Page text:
Apparently, Miles is as hard to kill as the Terminator. He not only survived, he has thrived. Miles' call to spend $4 million annually on a leadership academy was OK'd by a board majority and then renewed. When it looked like only one vote on the board stood between him and a golden parachute in 2013, voters elected Miguel Solis, a reformer, as trustee, essentially saving Miles' job. And just last month, trustees approved a revolutionary merit pay system over the objections of teachers associations. Under it, teacher raises will be based on a mix of performance evaluations and student test scores, rather than tenure and college degrees.

That system's success or failure could have huge implications nationwide.

"You lay out all the big things he's said he's going to do, and he's done them," Solis says. "It hasn't been pretty, but that's to be expected in a large urban school system."

Then there was the surprise effort by a group called Support Our Schools, which pushed a successful petition drive that will eventually lead to a vote on whether to make DISD a "home-rule" district, free of some state regulations. That, some have said, provided a vital distraction this spring, coming just in time to get Miles from under the gun while his pay reform plan was coming up for a vote.

But the distraction theory misses an important fact: The vote on pay reform was 7-2. It's not just Miles driving reforms; it's a solid majority of the board that hired him, retained him against all odds and faced the heat to approve his projects. Solis suggests that behind the noise and bloody vignettes that make great news fodder, the board and city leadership are taking unprecedented steps to focus on the issue that matters: student achievement.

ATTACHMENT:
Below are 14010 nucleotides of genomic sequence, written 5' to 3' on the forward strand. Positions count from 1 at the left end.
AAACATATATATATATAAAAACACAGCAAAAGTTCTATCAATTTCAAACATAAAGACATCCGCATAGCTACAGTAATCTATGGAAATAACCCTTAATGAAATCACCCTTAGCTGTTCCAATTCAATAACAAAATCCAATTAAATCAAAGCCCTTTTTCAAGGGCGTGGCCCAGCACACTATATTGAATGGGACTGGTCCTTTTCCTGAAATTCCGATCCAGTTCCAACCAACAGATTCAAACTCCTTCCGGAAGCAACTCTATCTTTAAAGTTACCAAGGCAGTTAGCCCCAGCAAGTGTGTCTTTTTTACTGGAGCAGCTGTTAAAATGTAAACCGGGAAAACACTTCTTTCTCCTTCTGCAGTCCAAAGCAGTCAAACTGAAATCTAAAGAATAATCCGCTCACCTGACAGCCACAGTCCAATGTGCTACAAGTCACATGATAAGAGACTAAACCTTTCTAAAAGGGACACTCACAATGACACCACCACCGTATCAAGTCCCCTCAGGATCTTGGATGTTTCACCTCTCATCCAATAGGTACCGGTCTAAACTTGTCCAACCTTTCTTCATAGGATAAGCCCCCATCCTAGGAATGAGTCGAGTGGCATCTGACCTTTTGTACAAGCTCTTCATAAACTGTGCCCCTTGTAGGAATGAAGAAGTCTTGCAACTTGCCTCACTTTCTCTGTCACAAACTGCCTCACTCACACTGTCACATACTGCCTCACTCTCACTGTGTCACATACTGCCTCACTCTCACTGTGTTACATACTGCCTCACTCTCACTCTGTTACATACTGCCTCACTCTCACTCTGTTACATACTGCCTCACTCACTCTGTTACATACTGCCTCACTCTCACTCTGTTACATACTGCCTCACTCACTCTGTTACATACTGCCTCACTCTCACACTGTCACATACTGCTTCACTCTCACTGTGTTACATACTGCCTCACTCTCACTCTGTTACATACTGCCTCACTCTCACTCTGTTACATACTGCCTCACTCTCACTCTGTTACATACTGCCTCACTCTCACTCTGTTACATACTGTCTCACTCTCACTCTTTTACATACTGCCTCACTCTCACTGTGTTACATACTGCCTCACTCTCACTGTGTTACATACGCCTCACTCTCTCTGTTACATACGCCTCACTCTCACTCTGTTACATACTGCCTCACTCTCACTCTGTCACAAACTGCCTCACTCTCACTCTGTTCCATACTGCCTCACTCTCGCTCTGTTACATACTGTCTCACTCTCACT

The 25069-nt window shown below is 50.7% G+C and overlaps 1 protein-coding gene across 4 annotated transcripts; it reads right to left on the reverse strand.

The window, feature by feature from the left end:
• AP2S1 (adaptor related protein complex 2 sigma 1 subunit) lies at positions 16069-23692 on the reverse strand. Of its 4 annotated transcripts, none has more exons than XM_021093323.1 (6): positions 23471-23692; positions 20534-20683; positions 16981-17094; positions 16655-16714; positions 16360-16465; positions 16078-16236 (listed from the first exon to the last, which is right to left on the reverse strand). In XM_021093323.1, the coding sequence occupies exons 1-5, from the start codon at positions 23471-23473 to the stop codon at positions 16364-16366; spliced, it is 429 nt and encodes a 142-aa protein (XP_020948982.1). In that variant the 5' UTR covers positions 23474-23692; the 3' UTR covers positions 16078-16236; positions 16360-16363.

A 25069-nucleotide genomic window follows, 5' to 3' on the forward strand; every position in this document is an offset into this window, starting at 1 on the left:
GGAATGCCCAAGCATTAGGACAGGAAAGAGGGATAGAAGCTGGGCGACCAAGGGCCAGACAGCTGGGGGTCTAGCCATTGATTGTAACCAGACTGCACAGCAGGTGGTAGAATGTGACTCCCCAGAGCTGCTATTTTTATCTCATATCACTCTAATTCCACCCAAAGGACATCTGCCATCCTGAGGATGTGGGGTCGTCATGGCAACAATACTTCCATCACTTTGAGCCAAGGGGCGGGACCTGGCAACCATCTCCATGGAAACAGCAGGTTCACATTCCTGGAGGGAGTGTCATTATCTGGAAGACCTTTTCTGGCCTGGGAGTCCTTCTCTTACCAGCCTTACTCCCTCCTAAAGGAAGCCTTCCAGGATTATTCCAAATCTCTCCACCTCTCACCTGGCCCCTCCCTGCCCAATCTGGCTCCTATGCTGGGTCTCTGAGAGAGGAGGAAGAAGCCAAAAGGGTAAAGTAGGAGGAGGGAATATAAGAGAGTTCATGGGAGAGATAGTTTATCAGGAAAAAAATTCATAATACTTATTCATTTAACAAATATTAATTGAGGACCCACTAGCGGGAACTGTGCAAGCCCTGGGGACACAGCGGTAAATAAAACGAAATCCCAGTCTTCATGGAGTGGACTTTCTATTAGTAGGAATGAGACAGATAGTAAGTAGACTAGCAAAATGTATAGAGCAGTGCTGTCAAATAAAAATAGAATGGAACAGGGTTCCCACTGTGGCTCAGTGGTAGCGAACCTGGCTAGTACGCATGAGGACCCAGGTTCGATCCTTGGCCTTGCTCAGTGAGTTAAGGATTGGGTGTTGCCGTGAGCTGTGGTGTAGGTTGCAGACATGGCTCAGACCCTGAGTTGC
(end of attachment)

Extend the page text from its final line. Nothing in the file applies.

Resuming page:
"I'm very excited about where Dallas wants to take our schools system, and that's the key," he says. "You're seeing a city that doesn't want to settle for the status quo."

But passing reforms is one thing. The big question is: Will they work?

Nineteen graduates of DISD's first principals academy class led schools this year, and the Morning News looked recently at their results on the statewide STAAR exams in reading and math for fifth- and eighth-graders. It was a mixed bag, with schools led by academy grads frequently dropping a few points in passing rates over the previous year. End of course scores for high school students were released last week. Overall, Dallas' passing rates on the STAAR exams were up, but the district still lagged behind statewide figures.

It's trite to say "it's too soon to tell," but in this case, the trite truth is that it is ... oh, let's let Solis finish the thought:

"You look at [the academy principals' numbers] for what it's worth," he says. "They're mixed results. I think for the first few years, that's what you're going to see. ... I think the real test for Mike Miles and the board is looking at the next few years."